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Thanks for the replies.

After reading your responses, I believe I've narrowed down the problem.

My test program set pin 0 to fade. Pin 0 is used for programming, and is thus connected to pin 11 on the duemilanove. I think the duemilanove was holding pin 0 to LOW after programming was complete. This was causing too much current to be sourced from the tiny though pin 0, immediately after programming and before disconnecting the duemilanove.

I switched to using "Blink" on pin 3 which is unused for programming. It seemed like the frying issue was solved, but the output was still jittering and dropping out randomly. Then I put a 10k resistor between Vcc and RESET as suggested, and the jittering was reduced, but not eliminated. Finally, I shorted RESET directly to Vcc and the chip has been stable for 6 hours on 5V.

Now my question is this...Is it possible to program pins 0 and 1 as outputs without ruining the chip before the programmer is disconnected? My application requires pin 0 to be set to HIGH on bootup, but this will fry the chip immediately after the program is uploaded. Can the Arduino ISP program be easily changed to hold RESET to ground after programming ends? Would this keep the attiny from booting up and potentially solve this problem?

The board is wired exactly as shown here.

I'm definitely open to using another type of programmer, if that would get around this issue.

Thanks again for your input, as finding answers to your questions got me thinking about it in a completely different way.


* Screen Shot 2013-06-30 at 12.38.24 PM.png (16.79 KB, 723x514 - viewed 28 times.)
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Quote
The board is wired exactly as shown here.
I notice a total lack of decoupling capacitors on the chip. This often causes erratic behavior like this.
http://www.thebox.myzen.co.uk/Tutorial/De-coupling.html
« Last Edit: July 03, 2013, 03:27:40 pm by Coding Badly » Logged

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Put a 1k resistor in series with all connections between the duemilanove and the attiny. That will prevent excess currents flowing if they are each trying to drive the pin in opposite directions whilst still allowing programming to be done.
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I think the duemilanove was holding pin 0 to LOW after programming was complete.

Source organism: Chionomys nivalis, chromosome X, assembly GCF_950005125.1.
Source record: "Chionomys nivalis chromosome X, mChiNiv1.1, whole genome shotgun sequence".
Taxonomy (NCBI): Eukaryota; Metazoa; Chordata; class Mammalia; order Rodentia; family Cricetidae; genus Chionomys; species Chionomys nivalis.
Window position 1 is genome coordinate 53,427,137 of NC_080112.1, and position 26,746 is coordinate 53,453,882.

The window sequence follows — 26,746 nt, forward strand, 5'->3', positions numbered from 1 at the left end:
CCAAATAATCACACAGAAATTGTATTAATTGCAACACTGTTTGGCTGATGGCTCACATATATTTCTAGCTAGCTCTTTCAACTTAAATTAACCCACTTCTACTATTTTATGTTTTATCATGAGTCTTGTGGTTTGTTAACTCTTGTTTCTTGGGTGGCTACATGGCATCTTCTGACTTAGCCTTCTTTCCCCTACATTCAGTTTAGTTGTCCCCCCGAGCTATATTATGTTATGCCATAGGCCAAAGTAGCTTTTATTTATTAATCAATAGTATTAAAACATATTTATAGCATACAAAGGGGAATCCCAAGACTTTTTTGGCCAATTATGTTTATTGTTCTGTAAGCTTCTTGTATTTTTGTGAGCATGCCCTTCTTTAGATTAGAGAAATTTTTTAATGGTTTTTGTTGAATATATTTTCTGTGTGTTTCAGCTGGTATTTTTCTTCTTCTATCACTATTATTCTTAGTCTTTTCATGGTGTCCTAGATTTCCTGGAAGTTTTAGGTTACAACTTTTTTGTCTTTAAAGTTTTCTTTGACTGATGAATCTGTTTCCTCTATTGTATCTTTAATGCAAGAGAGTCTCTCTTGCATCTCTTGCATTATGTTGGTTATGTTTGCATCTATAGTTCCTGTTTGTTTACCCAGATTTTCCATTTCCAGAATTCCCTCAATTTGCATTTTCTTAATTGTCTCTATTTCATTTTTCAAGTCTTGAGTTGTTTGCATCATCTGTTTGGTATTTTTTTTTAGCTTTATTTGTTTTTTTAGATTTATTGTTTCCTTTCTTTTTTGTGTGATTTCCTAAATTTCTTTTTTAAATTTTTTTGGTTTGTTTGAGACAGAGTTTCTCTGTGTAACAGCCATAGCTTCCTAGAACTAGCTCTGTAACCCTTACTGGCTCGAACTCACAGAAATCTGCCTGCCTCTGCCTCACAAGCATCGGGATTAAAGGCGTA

Are you using the ArduinoISP sketch that comes with the Arduino IDE?

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I switched to using "Blink" on pin 3 which is unused for programming. It seemed like the frying issue was solved, but the output was still jittering and dropping out randomly. Then I put a 10k resistor between Vcc and RESET as suggested, and the jittering was reduced, but not eliminated.

That sounds like a loose connection.  Unless you have an electrically noisy environment, a 10K resistor should work flawlessly.

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Now my question is this...Is it possible to program pins 0 and 1 as outputs without ruining the chip before the programmer is disconnected?

I do it all the time (using this variation of the ArduinoISP sketch: https://github.com/Coding-Badly/TinyISP ).  The ArduinoISP sketch is supposed to change the SPI pins (the three pins used for programming) to INPUTs before releasing RESET.  It is possible you have crossed paths with a bug that keeps the SPI pins configured as OUTPUTs.

Quote
Can the Arduino ISP program be easily changed to hold RESET to ground after programming ends?

TinyISP supports that.

Quote
Would this keep the attiny from booting up and potentially solve this problem?

Unless there's a bug in ArduinoISP or you failed to correctly wire the programmer to RESET it should not make any difference.

Quote
I'm definitely open to using another type of programmer, if that would get around this issue.

This will help more than changing programmers...
http://forum.arduino.cc/index.php?topic=174842.msg1298837#msg1298837